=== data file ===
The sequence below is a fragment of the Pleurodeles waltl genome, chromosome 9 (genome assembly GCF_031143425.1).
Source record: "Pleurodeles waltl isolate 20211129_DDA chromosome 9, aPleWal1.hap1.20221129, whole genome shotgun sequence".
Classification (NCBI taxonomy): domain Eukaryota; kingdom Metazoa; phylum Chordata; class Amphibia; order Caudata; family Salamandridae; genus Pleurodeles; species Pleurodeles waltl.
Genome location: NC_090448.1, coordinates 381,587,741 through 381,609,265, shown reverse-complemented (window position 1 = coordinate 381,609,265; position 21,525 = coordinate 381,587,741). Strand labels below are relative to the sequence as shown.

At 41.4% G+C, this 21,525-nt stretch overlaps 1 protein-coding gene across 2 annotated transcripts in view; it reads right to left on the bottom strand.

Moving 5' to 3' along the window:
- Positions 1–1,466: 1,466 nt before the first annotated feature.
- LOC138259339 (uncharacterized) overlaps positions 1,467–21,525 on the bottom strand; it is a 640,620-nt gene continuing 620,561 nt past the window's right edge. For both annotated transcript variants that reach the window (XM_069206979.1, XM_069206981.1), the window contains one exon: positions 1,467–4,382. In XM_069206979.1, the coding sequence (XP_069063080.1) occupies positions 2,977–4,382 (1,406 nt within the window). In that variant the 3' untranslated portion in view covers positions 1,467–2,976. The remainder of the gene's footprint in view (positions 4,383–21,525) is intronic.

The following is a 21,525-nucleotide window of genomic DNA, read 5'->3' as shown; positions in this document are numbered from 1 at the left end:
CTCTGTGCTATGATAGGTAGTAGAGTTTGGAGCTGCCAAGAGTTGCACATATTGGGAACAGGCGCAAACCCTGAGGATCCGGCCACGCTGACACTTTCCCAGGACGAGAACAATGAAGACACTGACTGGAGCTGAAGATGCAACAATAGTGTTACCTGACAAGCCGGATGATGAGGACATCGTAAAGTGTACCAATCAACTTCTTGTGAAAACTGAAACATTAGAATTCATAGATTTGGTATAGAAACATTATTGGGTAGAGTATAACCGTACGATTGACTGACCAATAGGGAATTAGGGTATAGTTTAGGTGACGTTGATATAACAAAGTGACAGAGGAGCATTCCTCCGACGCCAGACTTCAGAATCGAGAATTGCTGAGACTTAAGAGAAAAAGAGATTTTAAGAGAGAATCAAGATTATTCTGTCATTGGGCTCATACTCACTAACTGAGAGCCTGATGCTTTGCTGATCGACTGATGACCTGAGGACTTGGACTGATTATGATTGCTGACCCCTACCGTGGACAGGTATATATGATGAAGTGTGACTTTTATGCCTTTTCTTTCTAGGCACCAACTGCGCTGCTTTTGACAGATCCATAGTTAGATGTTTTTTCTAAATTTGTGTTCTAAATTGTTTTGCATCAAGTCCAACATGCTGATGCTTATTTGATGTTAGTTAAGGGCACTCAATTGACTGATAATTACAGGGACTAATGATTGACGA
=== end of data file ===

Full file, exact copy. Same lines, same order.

The sequence below is a fragment of the Pleurodeles waltl genome, chromosome 9 (genome assembly GCF_031143425.1).
Source record: "Pleurodeles waltl isolate 20211129_DDA chromosome 9, aPleWal1.hap1.20221129, whole genome shotgun sequence".
Classification (NCBI taxonomy): domain Eukaryota; kingdom Metazoa; phylum Chordata; class Amphibia; order Caudata; family Salamandridae; genus Pleurodeles; species Pleurodeles waltl.
Genome location: NC_090448.1, coordinates 381,587,741 through 381,609,265, shown reverse-complemented (window position 1 = coordinate 381,609,265; position 21,525 = coordinate 381,587,741). Strand labels below are relative to the sequence as shown.

At 41.4% G+C, this 21,525-nt stretch overlaps 1 protein-coding gene across 2 annotated transcripts in view; it reads right to left on the bottom strand.

Moving 5' to 3' along the window:
- Positions 1–1,466: 1,466 nt before the first annotated feature.
- LOC138259339 (uncharacterized) overlaps positions 1,467–21,525 on the bottom strand; it is a 640,620-nt gene continuing 620,561 nt past the window's right edge. For both annotated transcript variants that reach the window (XM_069206979.1, XM_069206981.1), the window contains one exon: positions 1,467–4,382. In XM_069206979.1, the coding sequence (XP_069063080.1) occupies positions 2,977–4,382 (1,406 nt within the window). In that variant the 3' untranslated portion in view covers positions 1,467–2,976. The remainder of the gene's footprint in view (positions 4,383–21,525) is intronic.

The following is a 21,525-nucleotide window of genomic DNA, read 5'->3' as shown; positions in this document are numbered from 1 at the left end:
CTCTGTGCTATGATAGGTAGTAGAGTTTGGAGCTGCCAAGAGTTGCACATATTGGGAACAGGCGCAAACCCTGAGGATCCGGCCACGCTGACACTTTCCCAGGACGAGAACAATGAAGACACTGACTGGAGCTGAAGATGCAACAATAGTGTTACCTGACAAGCCGGATGATGAGGACATCGTAAAGTGTACCAATCAACTTCTTGTGAAAACTGAAACATTAGAATTCATAGATTTGGTATAGAAACATTATTGGGTAGAGTATAACCGTACGATTGACTGACCAATAGGGAATTAGGGTATAGTTTAGGTGACGTTGATATAACAAAGTGACAGAGGAGCATTCCTCCGACGCCAGACTTCAGAATCGAGAATTGCTGAGACTTAAGAGAAAAAGAGATTTTAAGAGAGAATCAAGATTATTCTGTCATTGGGCTCATACTCACTAACTGAGAGCCTGATGCTTTGCTGATCGACTGATGACCTGAGGACTTGGACTGATTATGATTGCTGACCCCTACCGTGGACAGGTATATATGATGAAGTGTGACTTTTATGCCTTTTCTTTCTAGGCACCAACTGCGCTGCTTTTGACAGATCCATAGTTAGATGTTTTTTCTAAATTTGTGTTCTAAATTGTTTTGCATCAAGTCCAACATGCTGATGCTTATTTGATGTTAGTTAAGGGCACTCAATTGACTGATAATTACAGGGACTAATGATTGACGA